Vessels over 25m long must submit to AQIS a Quarantine Pre-Arrival Report (QPAR) 12-48hrs prior to arrival and are required to hold a valid de-rat or de-ratting exemption certificate.
Ship’s Stores and food items Some products may require TREATMENT by AQIS to make them safe, as some items may constitute a quarantine risk due to pest and disease risks associated with them. Items requiring treatment will be at the owners expense and/or the owner may elect to have those items not meeting quarantine entry requirements surrendered for destruction by AQIS.
Some of these goods may be bonded onboard the vessel under quarantine seal provided they are shelf stable. The bonding of ship’s stores means that all relevant items are subject to quarantine control, while the vessel is in Australian ports or waters and will be sealed in a vessel’s locker and must not be used or accessed. They will be released back to you at your final port of call prior to you leaving for an overseas port.
The following list of goods are generally allowed entry into Australia after inspection, provided there is no evidence of pests or disease. In some circumstances these goods may be bonded on board the vessels:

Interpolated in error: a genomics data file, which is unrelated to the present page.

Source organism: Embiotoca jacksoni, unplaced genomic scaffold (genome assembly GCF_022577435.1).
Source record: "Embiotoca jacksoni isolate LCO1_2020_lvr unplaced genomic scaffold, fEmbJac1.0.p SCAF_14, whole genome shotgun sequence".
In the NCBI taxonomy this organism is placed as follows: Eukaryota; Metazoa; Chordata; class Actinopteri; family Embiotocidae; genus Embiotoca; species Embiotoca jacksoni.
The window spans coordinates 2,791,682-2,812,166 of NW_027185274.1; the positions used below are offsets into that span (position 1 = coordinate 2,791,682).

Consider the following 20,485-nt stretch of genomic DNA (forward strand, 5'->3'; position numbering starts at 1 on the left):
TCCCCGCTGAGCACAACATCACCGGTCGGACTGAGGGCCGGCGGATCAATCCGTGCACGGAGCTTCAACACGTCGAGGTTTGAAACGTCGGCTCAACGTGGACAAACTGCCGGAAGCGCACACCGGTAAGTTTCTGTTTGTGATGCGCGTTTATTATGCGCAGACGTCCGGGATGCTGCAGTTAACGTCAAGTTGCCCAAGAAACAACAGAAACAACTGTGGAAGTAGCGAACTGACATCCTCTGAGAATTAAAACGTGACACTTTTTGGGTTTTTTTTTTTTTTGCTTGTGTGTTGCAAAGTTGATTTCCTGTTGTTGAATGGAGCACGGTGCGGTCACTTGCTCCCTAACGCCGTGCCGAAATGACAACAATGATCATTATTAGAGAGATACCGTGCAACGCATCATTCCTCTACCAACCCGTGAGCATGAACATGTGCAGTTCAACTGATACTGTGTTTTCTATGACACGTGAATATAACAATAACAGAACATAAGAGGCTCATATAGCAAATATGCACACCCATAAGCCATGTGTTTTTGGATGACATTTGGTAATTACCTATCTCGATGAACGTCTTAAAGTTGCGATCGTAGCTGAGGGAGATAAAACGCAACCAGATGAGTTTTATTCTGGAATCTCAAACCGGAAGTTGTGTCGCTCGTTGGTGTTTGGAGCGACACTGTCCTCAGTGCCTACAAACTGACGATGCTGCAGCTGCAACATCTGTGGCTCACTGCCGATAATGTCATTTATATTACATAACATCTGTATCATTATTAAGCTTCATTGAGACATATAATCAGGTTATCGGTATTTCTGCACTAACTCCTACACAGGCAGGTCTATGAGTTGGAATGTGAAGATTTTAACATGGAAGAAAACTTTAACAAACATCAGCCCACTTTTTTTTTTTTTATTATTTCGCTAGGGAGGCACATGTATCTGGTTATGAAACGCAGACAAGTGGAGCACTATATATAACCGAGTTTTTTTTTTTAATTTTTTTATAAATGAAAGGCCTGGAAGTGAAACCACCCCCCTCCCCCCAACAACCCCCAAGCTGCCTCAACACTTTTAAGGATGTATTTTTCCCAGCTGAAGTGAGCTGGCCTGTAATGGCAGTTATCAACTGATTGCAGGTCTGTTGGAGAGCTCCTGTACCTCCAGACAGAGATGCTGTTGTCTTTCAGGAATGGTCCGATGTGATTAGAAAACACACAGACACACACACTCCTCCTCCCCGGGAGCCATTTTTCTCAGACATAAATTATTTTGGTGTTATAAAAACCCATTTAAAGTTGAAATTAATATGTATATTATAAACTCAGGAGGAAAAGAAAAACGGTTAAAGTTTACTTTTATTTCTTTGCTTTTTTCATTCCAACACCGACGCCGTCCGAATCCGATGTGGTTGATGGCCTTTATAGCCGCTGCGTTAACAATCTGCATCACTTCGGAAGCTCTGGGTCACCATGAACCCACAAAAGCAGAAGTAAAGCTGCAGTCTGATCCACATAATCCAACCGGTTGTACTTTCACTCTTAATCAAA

- herbs and spices (excluding cloves and whole nutmegs)
- dried fruit (without seeds) and vegetables
- biscuits, cakes, confectionery
- noodles and rice
- fresh fish fillets (excluding salmon and trout)
- teas, coffee, juices and other drinks
- carvings and other wooden artefacts
- dried flower arrangements
- some shells and coral (Customs prohibitions may relate to these items)
- canned foods not containing pork or dairy products
- jam, jellies and conserves (except those containing egg, coconut or Kaya jam)
- New Zealand dairy products
- commercially finished leather personal apparel
- commercially produced tanned sheepskins from New Zealand
- spun and woven wool personal apparel
- live animals (including dogs, cats, birds etc) – AQIS permission to bring animals into Australia on board sea vessels should be obtained prior to entry.
The following goods you cannot bring into Australia, unless an entry permit has been issued by AQIS prior to arrival:
- Goods that may pose a Foot and Mouth Disease risk, includes items such as dairy products and meat – beef, lamb, pork, goat, etc. (including prepared meals containing meat and dairy products)
- milk and dairy products (excluding those from New Zealand)
- handicrafts and souvenirs that contain or are made from seed